- Paperback: 336 pages
- Publisher: Oxford University Press; Reprint edition (November 21, 1996)
- Language: English
- ISBN-10: 0195111303
- ISBN-13: 978-0195111309
- Product Dimensions: 8.8 x 0.9 x 5.7 inches
- Shipping Weight: 1 pounds (View shipping rates and policies)
- Average Customer Review: 80 customer reviews
- Amazon Best Sellers Rank: #223,986 in Books (See Top 100 in Books)
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At Home in the Universe: The Search for the Laws of Self-Organization and Complexity Reprint Edition
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The best treatment I have yet encountered about how order emerges naturally -- and possibly even necessarily -- out of chaos. Profoundly important, and considerably more informed than better-known pop-science treatments of chaos theory. Very highly recommended.
"Courageous....I guarantee that any reader whose imagination has survived an academic education--or has never been exposed to one--will learn a lot, and be changed forever."--Ian Stewart, Nature
"A new and far-reaching theory of order in the universe, introduced by a pioneer in that theory's development."--The Washington Post Book World
"Kauffman has done more than anyone else to supply the key missing piece of the propensity for self-organization that can join the random and the deterministic forces of evolution into a satisfactory theory of life's order."--Stephen Jay Gould, author of The Panda's Thumb
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Top customer reviews
So, what's the problem? It's the writing. Kauffman can't seem to decide if he is writing a book of philosophy or a book of science. He spends an inordinate amount of space discussing the philosophical implications of his ideas, often before he has even presented the ideas - let alone the experimental or theoretical support. As a book of exposition of science, "At Home in the Universe" is almost inexcusably poor. He presents a complex idea accompanied by a complex diagram which he explains. Often, however, he fails to explain the nature of the experiment or research that generated the diagram. He doesn't describe experimental or theoretical support for these ideas. The paucity of descriptions of the science behind these powerful ideas is doubly galling in the presence of repetitive presentation of inappropriate philosophical analysis. Many times in the course of this book I had to throw up my hands in frustration, wishing for exposition of the experiments hinted at in the diagrams - and being given long range cultural and religious context in its stead. For God's sake, let me put the context together for myself! But please give me the evidence.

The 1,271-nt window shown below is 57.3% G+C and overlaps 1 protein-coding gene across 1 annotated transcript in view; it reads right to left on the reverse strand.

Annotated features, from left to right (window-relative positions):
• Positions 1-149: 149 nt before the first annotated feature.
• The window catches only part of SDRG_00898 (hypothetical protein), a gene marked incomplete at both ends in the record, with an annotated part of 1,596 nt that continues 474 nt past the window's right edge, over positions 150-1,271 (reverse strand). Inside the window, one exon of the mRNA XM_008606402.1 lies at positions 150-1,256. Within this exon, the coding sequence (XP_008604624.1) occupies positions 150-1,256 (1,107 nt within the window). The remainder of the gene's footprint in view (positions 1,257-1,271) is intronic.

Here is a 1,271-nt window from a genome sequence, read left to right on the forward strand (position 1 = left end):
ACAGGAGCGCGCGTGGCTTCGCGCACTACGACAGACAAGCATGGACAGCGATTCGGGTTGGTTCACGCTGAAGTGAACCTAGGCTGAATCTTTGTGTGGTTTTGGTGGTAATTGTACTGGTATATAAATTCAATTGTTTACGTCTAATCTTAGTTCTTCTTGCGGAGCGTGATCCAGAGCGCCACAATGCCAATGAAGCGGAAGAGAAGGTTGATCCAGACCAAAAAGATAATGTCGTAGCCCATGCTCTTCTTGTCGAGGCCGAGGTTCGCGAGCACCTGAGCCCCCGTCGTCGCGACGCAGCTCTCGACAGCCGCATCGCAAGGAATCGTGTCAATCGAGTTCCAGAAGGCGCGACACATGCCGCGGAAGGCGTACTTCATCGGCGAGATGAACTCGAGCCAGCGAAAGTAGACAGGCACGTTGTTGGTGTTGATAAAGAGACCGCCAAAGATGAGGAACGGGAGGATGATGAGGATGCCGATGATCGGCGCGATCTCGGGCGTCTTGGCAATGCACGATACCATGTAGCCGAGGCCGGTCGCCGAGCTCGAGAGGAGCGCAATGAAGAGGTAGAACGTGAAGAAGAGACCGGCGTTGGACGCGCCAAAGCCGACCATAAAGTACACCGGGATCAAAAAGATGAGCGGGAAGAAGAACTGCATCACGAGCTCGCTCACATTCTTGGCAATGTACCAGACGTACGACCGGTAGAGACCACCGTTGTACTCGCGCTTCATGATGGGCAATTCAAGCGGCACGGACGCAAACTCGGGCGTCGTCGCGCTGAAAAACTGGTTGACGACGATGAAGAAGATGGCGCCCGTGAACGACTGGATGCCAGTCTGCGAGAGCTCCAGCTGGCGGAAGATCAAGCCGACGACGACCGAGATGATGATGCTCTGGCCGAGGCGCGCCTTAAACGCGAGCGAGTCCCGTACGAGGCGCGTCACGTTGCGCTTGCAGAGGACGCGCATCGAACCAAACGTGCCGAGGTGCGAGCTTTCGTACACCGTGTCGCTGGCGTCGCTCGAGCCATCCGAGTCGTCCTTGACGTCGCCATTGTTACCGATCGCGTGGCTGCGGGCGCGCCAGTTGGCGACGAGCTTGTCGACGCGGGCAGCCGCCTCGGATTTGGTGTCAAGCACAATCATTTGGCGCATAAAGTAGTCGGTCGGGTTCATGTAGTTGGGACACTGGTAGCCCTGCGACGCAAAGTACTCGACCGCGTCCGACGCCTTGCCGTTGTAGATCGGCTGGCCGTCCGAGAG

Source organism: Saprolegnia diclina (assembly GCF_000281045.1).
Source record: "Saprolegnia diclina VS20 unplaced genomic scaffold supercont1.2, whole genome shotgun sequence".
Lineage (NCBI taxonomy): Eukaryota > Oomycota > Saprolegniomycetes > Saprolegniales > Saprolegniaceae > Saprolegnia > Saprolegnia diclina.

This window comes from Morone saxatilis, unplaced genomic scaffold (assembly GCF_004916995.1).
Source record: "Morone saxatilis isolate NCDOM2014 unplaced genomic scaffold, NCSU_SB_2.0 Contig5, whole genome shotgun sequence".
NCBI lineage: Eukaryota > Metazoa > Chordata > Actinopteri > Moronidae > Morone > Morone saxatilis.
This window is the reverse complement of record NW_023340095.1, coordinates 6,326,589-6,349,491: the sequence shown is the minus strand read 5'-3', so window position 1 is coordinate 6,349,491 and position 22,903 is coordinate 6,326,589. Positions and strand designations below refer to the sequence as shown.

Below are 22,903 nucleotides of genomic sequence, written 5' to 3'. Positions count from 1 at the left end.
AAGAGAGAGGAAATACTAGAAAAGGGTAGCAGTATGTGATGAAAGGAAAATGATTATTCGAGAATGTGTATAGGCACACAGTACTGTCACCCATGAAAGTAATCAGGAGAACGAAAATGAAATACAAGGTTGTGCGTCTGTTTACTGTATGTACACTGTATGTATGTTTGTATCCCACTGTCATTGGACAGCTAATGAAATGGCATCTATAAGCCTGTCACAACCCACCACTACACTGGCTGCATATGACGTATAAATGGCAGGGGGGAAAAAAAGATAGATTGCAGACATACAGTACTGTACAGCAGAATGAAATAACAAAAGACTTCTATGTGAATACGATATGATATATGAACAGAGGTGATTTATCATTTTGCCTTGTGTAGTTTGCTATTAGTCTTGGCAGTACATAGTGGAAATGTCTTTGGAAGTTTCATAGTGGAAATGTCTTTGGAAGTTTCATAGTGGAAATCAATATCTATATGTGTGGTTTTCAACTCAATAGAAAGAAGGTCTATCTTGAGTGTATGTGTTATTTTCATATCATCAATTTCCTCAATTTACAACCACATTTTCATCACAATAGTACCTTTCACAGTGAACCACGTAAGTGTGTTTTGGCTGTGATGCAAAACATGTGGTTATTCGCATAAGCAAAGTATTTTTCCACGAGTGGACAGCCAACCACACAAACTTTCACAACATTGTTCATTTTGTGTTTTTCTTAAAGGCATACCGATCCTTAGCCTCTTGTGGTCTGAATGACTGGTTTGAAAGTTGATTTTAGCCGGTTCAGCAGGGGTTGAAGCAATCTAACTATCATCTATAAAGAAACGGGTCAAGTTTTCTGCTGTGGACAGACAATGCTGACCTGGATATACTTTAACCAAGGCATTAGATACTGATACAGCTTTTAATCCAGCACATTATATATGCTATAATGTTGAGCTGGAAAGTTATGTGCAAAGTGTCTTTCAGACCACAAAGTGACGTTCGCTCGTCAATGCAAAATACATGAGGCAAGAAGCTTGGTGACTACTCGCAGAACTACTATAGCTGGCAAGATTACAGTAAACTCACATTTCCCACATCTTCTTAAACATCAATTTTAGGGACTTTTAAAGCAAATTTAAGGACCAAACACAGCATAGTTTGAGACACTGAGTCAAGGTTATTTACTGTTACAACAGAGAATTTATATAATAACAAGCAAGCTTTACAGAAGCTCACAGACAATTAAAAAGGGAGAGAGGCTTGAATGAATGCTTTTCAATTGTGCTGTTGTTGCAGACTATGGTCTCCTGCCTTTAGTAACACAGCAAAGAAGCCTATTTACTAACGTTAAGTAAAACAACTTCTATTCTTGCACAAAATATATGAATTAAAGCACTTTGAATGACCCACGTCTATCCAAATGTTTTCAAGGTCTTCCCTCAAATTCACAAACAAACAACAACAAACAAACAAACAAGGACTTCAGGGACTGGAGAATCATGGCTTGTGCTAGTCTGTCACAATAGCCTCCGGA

In conclusion, this book ultimately teases. If you have any interest in emergence or complexity theory you will need to read this - the ideas are that profound. However, having read it, you will have to look elsewhere for empirical or theoretical support for the powerful ideas presented here.
The author's conviction to both his argument and the science of complex systems is evident throughout the book. If you are coming to this book without much background in complex adaptive systems, you will not be short-changed here. In fact, Kauffman provides extremely rich examples with numerous simple diagrams to educate the reader as he builds his case. Considering the book was published some 7 years ago, I was surprised to see the concept of gene networks given so much attention in the text. Seeing how the latest trend in genomics research is looking at genes and proteins as a regulatory network and attempting to identify specific disease pathways, the science in this book is extremely relevant.